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Vinyl acetate

Vinyl acetate
IUPAC name Vinyl acetate
Other names Acetic acid vinyl ester, acetoxyethene, VyAc, VAM, zeset T, VAM vinyl acetate monomer, acetic acid ethenyl ester, 1-acetoxyethylene
CAS number 108-05-4
Molecular formula C4H6O2
Molar mass 86.09 g/mol
Appearance Colourless liquid
Density 0.934 g/cm3
Melting point

-93 °C

Boiling point

72.7 °C

NFPA 704
R-phrases R11
S-phrases S16, S23, S29, S33
Flash point -8°C
427 °C
Explosive limits 2.6–13.40%
Except where noted otherwise, data are given for
materials in their standard state
(at 25 °C, 100 kPa)

Infobox disclaimer and references

Vinyl acetate is the organic compound with the formula CH3COOCH=CH2. This colorless liquid with a pungent odor is the precursor to an important polymer polyvinyl acetate. Like other industrially significant compounds, vinyl acetate has numerous names and acronymns.



The major industrial route involves the reaction of ethylene and acetic acid with oxygen in the presence of a palladium catalyst.[1] It is also prepared by the gas-phase addition of acetic acid to acetylene.[1]


It can be polymerized, either by itself to make polyvinyl acetate or with other monomers to prepare copolymers such as ethylene-vinyl acetate. Due to the instability of the radical, attempts to control the polymerization via most 'living/controlled' radical processes have proved problematic. However, RAFT (or more specifically MADIX) polymerization offers a convenient method of controlling the synthesis of PVA by the addition of a xanthate chain transfer agent.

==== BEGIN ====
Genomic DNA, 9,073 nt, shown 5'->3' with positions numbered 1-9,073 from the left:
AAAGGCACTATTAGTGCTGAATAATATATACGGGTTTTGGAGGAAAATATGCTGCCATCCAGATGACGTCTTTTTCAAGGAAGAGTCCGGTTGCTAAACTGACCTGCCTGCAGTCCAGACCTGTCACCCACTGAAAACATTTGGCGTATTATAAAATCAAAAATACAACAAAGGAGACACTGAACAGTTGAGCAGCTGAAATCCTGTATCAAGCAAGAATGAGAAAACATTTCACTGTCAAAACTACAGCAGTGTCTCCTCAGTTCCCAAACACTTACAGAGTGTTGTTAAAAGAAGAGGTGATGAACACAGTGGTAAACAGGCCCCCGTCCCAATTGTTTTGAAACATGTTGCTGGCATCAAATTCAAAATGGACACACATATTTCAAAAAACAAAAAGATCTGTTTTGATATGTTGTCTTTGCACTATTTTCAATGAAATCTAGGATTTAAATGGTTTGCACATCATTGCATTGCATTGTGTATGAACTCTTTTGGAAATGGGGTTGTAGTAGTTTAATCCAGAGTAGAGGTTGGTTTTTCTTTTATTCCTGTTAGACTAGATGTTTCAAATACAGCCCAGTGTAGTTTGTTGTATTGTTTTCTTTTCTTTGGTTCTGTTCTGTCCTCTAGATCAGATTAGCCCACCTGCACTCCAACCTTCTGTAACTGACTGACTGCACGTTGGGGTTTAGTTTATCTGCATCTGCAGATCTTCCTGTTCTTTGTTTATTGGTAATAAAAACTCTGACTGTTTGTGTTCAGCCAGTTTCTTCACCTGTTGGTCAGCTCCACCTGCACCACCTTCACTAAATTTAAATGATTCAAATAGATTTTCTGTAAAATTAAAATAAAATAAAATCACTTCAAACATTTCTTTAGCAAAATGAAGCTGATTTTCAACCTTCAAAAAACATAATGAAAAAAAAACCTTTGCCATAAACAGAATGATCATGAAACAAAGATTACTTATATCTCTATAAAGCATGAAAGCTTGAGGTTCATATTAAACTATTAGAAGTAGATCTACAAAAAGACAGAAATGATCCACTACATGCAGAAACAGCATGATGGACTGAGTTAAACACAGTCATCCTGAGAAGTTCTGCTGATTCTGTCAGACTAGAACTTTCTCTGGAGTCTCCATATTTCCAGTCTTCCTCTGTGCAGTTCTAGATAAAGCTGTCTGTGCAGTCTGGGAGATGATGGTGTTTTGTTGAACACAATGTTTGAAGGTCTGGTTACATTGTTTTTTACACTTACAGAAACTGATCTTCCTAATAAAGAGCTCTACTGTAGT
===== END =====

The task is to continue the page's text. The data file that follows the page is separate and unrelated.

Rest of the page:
Other derivatives

Vinyl acetate undergoes many of the reactions anticipated for an alkene and an ester. Bromine adds to give the dibromide. Hydrogen halides add to give 1-haloethyl acetates, which cannot be generate by other methods because of the non-availability of the corresponding halo-alcohols. Acetic acid adds in the presence of palladium catalysts to give ethylidene diacetate, CH3CH(OAc)2. It undergoes transesterification with a variety of carboxylic acids.[2] The alkene also undergoes Diels-Alder and 2+2 cycloadditions.


  1. ^ G. Roscher "Vinyl Esters" in Ullmann’s Encyclopedia of Chemical Technology, 2007 John Wiley & Sons: New York.
  2. ^ D. Swern and E. F. Jordan, Jr “Vinyl Laurate and Other Vinyl Esters” Organic Syntheses, Collected Volume 4, p.977 (1963).
This article is licensed under the GNU Free Documentation License. It uses material from the Wikipedia article "Vinyl_acetate". A list of authors is available in Wikipedia.
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